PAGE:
Beyond Vision

Rebecca Leadership 2021

This Wauwatosa woman is visually impaired. She’s not letting that stop her from getting others like her into the workforce

Evan Casey  Milwaukee Journal Sentinel

Recent data shows that the majority of working-age people who are blind or visually impaired are out of the workforce.

Wauwatosa resident Rebecca Arrowood is looking to change that — despite her own vision loss.
She recently completed the Blind Leaders Development Program at the American Foundation for the Blind.

The program began in 2020 to “increase upward mobility and create meaningful leadership experiences for individuals who are blind or low vision, who are already employed and in the beginning stages of their careers,” according to a news release about the program.

Arrowood is an HR generalist with Beyond Vision, a Milwaukee nonprofit that is looking to increase employment for blind and visually impaired people.

“I think any type of difference or disability just enhances an organization when you have more people at the table with different perspectives and viewpoints,” Arrowood said. “It just offers a better environment, and you’re able to do more problem-solving in some ways, and you can serve customer needs in different ways.”

Growing up
Arrowood, who grew up in Neenah, Wisconsin, began losing her central vision in elementary school. She still had some of her peripheral vision so she was able to play soccer and do some activities.

“As a kid, you just automatically learn how to adapt and adjust; you don’t really think much about it,” Arrowood said.

“It was tricky because I was never really the child to come home and tell my parents I couldn’t see something,” Arrowood said. “It was just my normal was what I saw. I thought it was probably normal.”
But she was still able to play soccer, which was a “huge outlet for me.”   She played and even coached soccer up until her second year of college.

Rebecca stands smiling at the camera. She's wearing a grey sweater with a brightly colored scarf.
“I was fortunate. I had really supportive friends and family with my vision impairments,” she said.
But over the years her vision has gradually declined. She doesn’t have any vision in her right eye and can see only general shapes and colors in her left eye. “There’s vision there but it’s fuzzy, or blurry is the best way to describe it,” she said.

She uses a cane now and is looking for a guide dog.

Arrowood graduated from the University of Wisconsin-Green Bay with a degree in accounting and finance but decided to go back to school to get a master’s degree in counseling. She worked as a substance abuse counselor and therapist for years but decided it was time for a change.  That’s how she ended up in Wauwatosa, which is where she’s been since 2019.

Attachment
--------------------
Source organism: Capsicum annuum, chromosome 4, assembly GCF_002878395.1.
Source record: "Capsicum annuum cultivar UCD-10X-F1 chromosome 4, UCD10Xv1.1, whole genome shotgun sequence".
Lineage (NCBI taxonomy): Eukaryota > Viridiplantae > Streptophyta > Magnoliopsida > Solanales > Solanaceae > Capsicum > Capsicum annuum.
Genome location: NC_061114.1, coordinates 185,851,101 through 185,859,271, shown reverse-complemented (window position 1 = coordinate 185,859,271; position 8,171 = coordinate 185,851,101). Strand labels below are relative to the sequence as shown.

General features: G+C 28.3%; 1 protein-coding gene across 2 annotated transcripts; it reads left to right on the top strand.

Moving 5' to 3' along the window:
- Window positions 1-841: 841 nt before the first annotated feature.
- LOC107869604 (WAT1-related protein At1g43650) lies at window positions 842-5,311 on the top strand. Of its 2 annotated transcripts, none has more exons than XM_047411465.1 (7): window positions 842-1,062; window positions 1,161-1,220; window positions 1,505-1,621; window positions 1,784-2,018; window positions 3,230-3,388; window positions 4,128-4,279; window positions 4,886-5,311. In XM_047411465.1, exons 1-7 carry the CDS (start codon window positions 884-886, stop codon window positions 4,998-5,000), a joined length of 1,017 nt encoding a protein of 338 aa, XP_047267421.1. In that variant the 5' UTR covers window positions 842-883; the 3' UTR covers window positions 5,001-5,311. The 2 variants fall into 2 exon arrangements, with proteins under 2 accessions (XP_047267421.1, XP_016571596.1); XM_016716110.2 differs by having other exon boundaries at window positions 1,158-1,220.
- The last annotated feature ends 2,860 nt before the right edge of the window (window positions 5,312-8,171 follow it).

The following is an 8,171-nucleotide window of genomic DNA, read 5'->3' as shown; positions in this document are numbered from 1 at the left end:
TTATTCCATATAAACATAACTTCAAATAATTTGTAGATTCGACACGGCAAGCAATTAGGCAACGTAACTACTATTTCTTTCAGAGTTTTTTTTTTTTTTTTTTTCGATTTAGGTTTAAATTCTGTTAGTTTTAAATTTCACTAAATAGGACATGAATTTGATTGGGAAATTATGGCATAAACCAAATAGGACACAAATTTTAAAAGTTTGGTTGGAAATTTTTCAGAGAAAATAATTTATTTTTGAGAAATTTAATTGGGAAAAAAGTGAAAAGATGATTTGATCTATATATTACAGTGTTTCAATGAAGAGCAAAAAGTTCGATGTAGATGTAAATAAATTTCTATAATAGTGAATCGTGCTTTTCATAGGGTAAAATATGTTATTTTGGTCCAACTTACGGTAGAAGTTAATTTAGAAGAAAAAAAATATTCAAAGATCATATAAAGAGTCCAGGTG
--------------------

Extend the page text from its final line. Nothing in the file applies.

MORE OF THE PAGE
An ‘untapped population’ 
Arrowood, 33, wanted a position that would use her business background and interpersonal skills.
That’s where Beyond Vision comes in.

Beyond Vision is a nonprofit that works to provide employment opportunities for those who are blind or visually impaired. Half of the workforce in the company is blind or visually impaired.
In Wisconsin, there are more than 41,000 visually impaired individuals; 66% of them are not employed, according to Beyond Vision.

The nonprofit is working to change that statistic.
It has a call center and offers manufacturing services; it also does commercial and government assembly packaging work.

“I think the disability community, in general, is very much an untapped population when it comes to employment,” Arrowood said.

“We’ve got a really low turnover rate. People generally want to come to work and are happy to be here and enjoy what they do.” “It’s more than just a job for a lot of people. It’s a chance with helping develop independence and being a productive contributor to society,” she added.

Arrowood uses a screen magnifier and screen reader while doing her job.  She also occasionally uses handheld magnifiers. “Mainly things are pretty accessible these days,” she said.
As an HR generalist, Arrowood helps develop policies. Much of her job last year was focused on developing policies during the coronavirus pandemic. She also helps with personnel issues and administering benefits.

Blind Leaders Development Program
While in the Blind Leaders Development Program, Arrowood was trained in leadership, networking, communication and other skills.

She said she wanted to learn leadership skills and to grow professionally and personally. Enrolled in the program, she attended webinars and was paired up with a mentor who was blind.
On April 20, 2021, Arrowood attended the virtual graduation.

She hopes to educate others about what it means to be blind or visually impaired through her daily interactions.

“I think people just sometimes have a lack of education with it, so just using my day-to-day interactions to help show people and to realize that obviously if I’m not blind or visually impaired I don’t have to think about what it’s like being blind or visually impaired,” she said. “It’s like any disability.” A runner
Arrowood is also a runner. She’s run four marathons and has fellow Wauwatosa resident Mary Callen as a running partner.

Callen is also blind and has run in several marathons across the nation.
Arrowood said Wauwatosa is a very walkable community.
“It’s super walkable. I really appreciate that,” she said.

Evan Casey can be reached at 414-403-4391 or Follow him on Twitter @ecaseymedia.

Read the Milwaukee Journal Sentinel Article here: